I arise in the morning torn between a desire to improve the world and a desire to enjoy the world. This makes it hard to plan the day.
– E. B. White
As some of you know, I teach a Sunday School class for teenagers, and one of the themes we had in the lesson plan before Christmas was that getting stuff is overrated.
It’s one of the Bible’s most common themes, and Christmas brings it out.
We all think back to that time as children when we thought if we got that special toy, or at least lots of toys, we’d be happy.
But we never were for very long.
We always want more. We were never satisfied.
I told my young charges that this explains why adults, particularly grandparents, are so hard to buy gifts for. They not only have most everything they need, but they also know possessions don’t ensure much happiness.
It also explains why Goodwill and Salvation Army thrift stores are full of good stuff.
It also explains what I call my Earmuff Theory. It goes like this.
When I was in the fourth grade, I used to trudge the length of our rural driveway each morning and wait for the school bus to pick me up.
While standing around thinking fourth-grade thoughts, I usually came to realize my ears were cold.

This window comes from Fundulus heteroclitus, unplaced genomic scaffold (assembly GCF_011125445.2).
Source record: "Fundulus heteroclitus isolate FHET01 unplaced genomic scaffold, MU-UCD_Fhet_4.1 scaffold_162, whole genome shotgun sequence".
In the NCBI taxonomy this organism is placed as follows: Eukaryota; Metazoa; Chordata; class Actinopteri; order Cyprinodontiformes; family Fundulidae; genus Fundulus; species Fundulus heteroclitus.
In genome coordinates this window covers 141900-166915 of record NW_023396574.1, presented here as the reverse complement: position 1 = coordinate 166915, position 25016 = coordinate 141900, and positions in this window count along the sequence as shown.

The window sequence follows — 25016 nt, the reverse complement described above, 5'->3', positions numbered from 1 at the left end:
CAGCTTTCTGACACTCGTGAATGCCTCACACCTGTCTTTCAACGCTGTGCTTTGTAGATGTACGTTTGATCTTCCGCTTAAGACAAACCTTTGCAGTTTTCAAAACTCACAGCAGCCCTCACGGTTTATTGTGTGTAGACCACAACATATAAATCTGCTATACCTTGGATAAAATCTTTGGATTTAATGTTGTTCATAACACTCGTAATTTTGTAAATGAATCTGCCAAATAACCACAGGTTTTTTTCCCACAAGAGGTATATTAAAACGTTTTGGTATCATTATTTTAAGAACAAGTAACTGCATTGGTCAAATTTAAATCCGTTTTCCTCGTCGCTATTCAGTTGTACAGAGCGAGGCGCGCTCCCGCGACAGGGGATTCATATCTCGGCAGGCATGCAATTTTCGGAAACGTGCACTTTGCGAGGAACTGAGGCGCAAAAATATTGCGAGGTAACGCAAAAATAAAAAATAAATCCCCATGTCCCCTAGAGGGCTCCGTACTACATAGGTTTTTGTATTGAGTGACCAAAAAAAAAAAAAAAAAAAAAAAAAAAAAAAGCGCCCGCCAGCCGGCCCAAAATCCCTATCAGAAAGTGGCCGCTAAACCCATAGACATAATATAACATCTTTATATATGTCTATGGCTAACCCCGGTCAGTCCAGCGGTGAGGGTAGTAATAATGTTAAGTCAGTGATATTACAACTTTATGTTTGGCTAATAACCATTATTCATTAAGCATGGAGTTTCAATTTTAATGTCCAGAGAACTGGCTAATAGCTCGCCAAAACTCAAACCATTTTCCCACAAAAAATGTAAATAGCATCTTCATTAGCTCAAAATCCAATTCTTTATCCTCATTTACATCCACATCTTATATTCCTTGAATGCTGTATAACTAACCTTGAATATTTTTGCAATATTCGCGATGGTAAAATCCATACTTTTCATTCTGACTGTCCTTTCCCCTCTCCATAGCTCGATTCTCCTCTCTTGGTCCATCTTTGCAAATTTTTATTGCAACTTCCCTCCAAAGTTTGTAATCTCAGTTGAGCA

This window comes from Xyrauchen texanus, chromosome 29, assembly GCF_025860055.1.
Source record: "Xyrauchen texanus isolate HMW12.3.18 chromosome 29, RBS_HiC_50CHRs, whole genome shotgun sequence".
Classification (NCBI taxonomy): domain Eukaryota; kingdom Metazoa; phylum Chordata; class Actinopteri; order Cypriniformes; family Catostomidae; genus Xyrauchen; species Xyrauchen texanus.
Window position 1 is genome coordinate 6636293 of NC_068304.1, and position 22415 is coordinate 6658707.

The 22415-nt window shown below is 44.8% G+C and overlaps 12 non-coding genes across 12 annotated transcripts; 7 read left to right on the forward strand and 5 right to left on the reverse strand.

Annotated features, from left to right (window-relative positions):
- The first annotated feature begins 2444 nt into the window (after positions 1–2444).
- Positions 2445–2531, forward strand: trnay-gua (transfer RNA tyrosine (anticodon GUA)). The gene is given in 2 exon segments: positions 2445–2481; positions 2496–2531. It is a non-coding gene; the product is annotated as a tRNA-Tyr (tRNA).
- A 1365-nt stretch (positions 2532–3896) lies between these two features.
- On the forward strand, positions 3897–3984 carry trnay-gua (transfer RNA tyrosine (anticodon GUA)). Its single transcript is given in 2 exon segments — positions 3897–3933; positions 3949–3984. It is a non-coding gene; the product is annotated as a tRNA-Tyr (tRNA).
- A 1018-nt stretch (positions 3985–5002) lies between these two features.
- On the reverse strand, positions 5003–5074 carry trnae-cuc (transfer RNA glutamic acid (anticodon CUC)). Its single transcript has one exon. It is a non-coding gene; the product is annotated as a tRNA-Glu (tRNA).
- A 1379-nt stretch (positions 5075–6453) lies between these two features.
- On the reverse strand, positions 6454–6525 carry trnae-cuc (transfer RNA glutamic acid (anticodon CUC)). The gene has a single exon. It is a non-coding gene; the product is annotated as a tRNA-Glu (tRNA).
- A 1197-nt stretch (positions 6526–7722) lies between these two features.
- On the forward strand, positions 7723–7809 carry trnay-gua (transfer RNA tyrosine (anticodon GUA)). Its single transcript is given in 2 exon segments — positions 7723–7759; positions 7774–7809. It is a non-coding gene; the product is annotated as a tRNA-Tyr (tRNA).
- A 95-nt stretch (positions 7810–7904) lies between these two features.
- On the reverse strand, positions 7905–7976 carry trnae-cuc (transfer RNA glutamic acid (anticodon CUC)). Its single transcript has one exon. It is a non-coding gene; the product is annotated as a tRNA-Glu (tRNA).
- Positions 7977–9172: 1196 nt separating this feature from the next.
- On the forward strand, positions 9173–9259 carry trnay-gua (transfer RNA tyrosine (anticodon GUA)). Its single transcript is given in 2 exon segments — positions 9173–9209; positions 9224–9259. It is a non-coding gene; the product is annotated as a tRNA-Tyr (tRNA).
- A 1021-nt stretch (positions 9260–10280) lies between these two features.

When it got to where I couldn’t stand it anymore, I’d run back down the drive, rush inside and get a cap with flaps. (I don’t think anyone in the South actually had earmuffs, but you understand the concept.)
Then it was back out to wait in comfort.
Comfort is seldom known for longevity.
The bus was often late, and I would begin to notice that while my ears were now warm, my hands had become cold. My hands had not bothered me before, but now they were freezing. I would try to stuff them in my pocket, but then I couldn’t hold my books.
I would try alternating hands, warming one and holding with the other until the bus came ... or I would run back down the drive and get my gloves.
Aahhh ... yes.
Now I had warm ears and warm hands ... but I began to notice my coat wasn’t thick enough and I was getting cold.
Or my face was chilled from the wind and I didn’t have a scarf.
Or my feet and toes were growing numb because I probably needed two pair of socks.
You get the point, and eventually so did I.
I was never going to be completely warm or completely happy, and I would either have to accept it or do something about it.
It was one of the first things I ever figured out, but it’s been a reliable constant.
Chilly fourth-graders sometimes make good philosophers.